World-famous for its rugged coastline, impressive mountains and stirring anthem, Wales also dishes up delicious food. Home to Welsh rarebit, moreish sausages and the best leek and potato soup this side of the Brecon Beacons, here’s all you need to know about Welsh food.
What is Welsh rarebit?
Originally called Welsh rabbit (but without a rabbit in sight), Welsh rarebit is often regarded as the finest cheese-on-toast in the world.
The Welsh rarebit recipe is simple to follow too. Traditionally made with a béchamel and cheese sauce, topped on bread and toasted under the grill, it’s one of Wales’ most famous exports. There is no definitive Welsh rarebit recipe, however. Purists insist on strong cheddar cheese and a dash of Worcestershire sauce, whilst locals add their own twist with Dijon mustard or Welsh beer. However you eat it though, good quality bread is a must, such as granary bread or a seedy, whole-wheat loaf. You’ll need something solid to soak up all that cheese, after all!
The gooey goodness of Welsh rarebit may be somewhat difficult for the most health-conscious among us to stomach. And while it may be a mainstay in Welsh cuisine, there are many other Welsh food options to fill your plate, not least the firm local favourite – steamed cockles.
Where can you find the best cockles?
Firstly, what are cockles? Often mistaken for mussels, cockles have small, heart-shaped shells that contain a delicate morsel of flesh, similar to clams.
Deliciously salty and smacking of the sea, cockles are steamed then served plain, in a simple broth. Alternatively, there’s the option to enjoy the dish with garlic, white wine and parsley butter.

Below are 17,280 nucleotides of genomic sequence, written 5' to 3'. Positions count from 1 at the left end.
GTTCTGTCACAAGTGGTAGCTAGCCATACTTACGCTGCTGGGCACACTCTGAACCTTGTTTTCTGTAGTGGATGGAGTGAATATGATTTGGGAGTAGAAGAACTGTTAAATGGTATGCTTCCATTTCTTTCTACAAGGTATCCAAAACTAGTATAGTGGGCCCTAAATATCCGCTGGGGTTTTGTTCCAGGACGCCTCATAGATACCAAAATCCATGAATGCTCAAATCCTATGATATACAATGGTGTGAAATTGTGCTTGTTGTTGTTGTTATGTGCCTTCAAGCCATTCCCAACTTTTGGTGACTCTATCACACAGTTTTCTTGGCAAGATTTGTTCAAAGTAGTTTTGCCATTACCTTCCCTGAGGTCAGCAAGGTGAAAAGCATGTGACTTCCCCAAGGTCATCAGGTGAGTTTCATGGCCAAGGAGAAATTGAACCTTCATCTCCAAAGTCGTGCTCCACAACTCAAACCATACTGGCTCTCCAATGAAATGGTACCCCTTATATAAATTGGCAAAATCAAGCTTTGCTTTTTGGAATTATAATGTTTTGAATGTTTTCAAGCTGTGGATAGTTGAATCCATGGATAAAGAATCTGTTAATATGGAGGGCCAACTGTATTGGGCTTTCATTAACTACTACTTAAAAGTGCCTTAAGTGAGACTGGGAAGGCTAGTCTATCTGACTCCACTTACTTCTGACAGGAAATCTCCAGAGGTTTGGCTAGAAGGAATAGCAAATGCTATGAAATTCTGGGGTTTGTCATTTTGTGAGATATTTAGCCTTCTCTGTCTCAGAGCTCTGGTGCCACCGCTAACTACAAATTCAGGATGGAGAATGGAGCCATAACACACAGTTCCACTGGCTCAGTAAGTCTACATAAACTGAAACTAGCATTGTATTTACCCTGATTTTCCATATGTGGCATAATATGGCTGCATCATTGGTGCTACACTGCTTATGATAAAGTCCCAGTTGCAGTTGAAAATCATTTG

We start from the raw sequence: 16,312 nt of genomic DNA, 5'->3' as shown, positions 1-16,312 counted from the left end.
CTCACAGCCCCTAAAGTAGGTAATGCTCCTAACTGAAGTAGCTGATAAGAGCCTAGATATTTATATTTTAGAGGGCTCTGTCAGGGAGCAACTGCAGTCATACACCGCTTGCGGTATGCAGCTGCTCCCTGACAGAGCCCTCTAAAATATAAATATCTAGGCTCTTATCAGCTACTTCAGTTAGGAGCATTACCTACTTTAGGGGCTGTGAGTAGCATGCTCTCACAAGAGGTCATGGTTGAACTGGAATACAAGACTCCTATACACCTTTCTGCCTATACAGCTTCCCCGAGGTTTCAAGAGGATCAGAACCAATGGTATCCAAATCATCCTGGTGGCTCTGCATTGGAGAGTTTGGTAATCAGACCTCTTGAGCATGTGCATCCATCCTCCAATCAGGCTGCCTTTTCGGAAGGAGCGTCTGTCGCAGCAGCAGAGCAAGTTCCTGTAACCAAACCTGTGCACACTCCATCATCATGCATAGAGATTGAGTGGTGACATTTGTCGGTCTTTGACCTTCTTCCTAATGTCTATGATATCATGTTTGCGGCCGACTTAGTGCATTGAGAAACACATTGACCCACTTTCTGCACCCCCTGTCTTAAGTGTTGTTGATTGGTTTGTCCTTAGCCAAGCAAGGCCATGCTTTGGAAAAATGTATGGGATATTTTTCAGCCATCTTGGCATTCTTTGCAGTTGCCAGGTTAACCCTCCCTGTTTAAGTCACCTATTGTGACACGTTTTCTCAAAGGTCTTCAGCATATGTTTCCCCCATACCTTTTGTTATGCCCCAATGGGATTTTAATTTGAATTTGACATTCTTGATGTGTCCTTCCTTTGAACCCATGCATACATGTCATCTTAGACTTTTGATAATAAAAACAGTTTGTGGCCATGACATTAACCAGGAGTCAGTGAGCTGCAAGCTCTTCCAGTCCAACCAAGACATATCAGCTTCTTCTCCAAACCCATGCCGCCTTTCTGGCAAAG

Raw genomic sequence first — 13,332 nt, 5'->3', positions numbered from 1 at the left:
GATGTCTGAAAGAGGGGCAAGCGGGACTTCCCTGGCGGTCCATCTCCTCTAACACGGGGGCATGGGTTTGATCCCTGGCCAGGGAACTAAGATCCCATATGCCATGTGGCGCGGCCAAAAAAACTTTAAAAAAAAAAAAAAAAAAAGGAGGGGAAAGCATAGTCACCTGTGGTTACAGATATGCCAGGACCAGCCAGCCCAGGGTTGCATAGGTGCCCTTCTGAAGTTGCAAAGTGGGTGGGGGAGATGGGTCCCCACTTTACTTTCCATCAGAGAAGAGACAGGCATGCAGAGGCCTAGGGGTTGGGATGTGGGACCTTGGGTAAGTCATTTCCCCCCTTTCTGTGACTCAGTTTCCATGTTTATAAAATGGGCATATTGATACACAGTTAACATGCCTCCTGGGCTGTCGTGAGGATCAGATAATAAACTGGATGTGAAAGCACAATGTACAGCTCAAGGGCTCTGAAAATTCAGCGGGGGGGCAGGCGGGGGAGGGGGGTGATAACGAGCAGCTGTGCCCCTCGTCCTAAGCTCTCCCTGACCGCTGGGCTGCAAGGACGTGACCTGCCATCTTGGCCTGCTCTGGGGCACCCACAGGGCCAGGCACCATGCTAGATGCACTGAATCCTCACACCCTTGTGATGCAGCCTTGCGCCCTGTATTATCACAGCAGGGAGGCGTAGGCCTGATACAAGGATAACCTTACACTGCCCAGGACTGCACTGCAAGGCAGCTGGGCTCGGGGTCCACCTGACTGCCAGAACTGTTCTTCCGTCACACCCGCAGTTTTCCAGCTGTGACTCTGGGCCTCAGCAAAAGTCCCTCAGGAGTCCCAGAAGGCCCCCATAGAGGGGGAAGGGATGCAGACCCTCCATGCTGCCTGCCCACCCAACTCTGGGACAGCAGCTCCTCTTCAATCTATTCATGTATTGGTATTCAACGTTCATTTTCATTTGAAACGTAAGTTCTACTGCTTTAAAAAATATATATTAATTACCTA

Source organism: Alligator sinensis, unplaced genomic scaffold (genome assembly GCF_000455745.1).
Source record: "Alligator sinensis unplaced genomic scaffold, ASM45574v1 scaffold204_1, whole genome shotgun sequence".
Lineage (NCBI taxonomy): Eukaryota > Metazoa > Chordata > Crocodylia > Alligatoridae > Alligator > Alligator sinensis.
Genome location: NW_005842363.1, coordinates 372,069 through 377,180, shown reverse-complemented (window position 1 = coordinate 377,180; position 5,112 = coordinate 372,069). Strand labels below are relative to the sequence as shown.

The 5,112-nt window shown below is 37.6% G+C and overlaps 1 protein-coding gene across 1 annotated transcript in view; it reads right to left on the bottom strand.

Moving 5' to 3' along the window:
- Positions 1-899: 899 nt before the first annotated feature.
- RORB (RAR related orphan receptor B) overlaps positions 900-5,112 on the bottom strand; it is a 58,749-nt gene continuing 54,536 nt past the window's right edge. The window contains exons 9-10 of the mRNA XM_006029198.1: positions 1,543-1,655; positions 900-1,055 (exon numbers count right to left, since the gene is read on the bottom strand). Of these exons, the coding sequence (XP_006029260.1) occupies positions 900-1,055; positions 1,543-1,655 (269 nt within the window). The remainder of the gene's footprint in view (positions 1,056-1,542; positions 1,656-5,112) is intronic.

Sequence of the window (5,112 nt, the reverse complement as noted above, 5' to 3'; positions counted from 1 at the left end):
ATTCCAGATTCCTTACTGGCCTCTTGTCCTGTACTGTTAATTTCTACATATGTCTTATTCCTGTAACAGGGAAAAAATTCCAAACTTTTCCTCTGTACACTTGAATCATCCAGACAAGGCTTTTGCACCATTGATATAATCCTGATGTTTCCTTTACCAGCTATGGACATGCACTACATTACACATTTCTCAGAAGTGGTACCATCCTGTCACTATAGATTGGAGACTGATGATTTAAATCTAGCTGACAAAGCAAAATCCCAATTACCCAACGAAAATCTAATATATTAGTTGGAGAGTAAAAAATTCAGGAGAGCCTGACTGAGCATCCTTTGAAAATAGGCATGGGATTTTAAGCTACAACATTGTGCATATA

The South Wales coastline between Swansea and Cardiff is famous for cockles, as is Penclawdd on the Burry Estuary, where long beaches and sandy flats give up their cockles at low tide.
Sifting the cockles from the sand can be back-breaking work. Good news is that they’re also readily available in seaside pubs or village markets. Enjoy a pot of cockles at the 100-year-old Cardiff Market for an unforgettable taste of Welsh food.
What goes into Glamorgan sausages?
Glamorgan sausage is a traditional vegetarian sausage combining some of the country’s favourite things: cheese, leeks and breadcrumbs.
Closer to a cheese fritter or croquette than a traditional sausage, Glamorgan sausages are made with local Caerphilly cheese (a soft, white cow’s milk cheese). Add some leeks and a pinch of mustard, then coat them with flour, egg and toasted breadcrumbs. The sausages are deep-fried to a golden brown and ready to be enjoyed with a cold pint of Welsh ale. Iechyd da!
How do you pronounce ‘lamb cawl’?
In a country where sheep outnumber people four to one, it’s no surprise that the national dish is a hearty lamb cawl. Pronounced ‘cowl’, lamb cawl is a classic Welsh stew containing lamb, leeks, swedes, carrots and other seasonal vegetables.
Best enjoyed on cold evening in a cosy country pub, lamb cawl is sure to warm the cockles of your heart.
What are crempogs?
Our favourite comforting Welsh food is the golden crempog (Welsh pancakes), straight from the griddle with a drizzle of butter and honey. There’s certainly nothing better after a ramble through the Welsh countryside.
Similar to Scotch pancakes (or drop scones), crempogs are thicker than their English counterparts, slightly risen and deliciously chunky. Best of all, stack them into a pile and slice them like a wedge of cake.
If you’re in the mood for something sweet, give Welsh rarebit a skip and tackle a plate of crempogs instead. You won’t be disappointed.
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How does one decide between bara ceirch or bara brith?
Luckily you won’t have to! A good cup of tea is a sign of hospitality in Wales, and they have perfected the ideal accompaniments: bara ceirch and bara brith.
Bara ceirch are thin, Welsh oatcakes, while bara brith is a rich fruit loaf. Bara Brith is traditionally flavoured with tea, lightly spiced and jam-packed with dried fruits. No visit to Wales is complete without enjoying at least one tea-time treat.
Have you mastered your own Welsh rarebit recipe? Do you have Welsh food experiences you’d like to share? Let us in on your secrets in the comments below…
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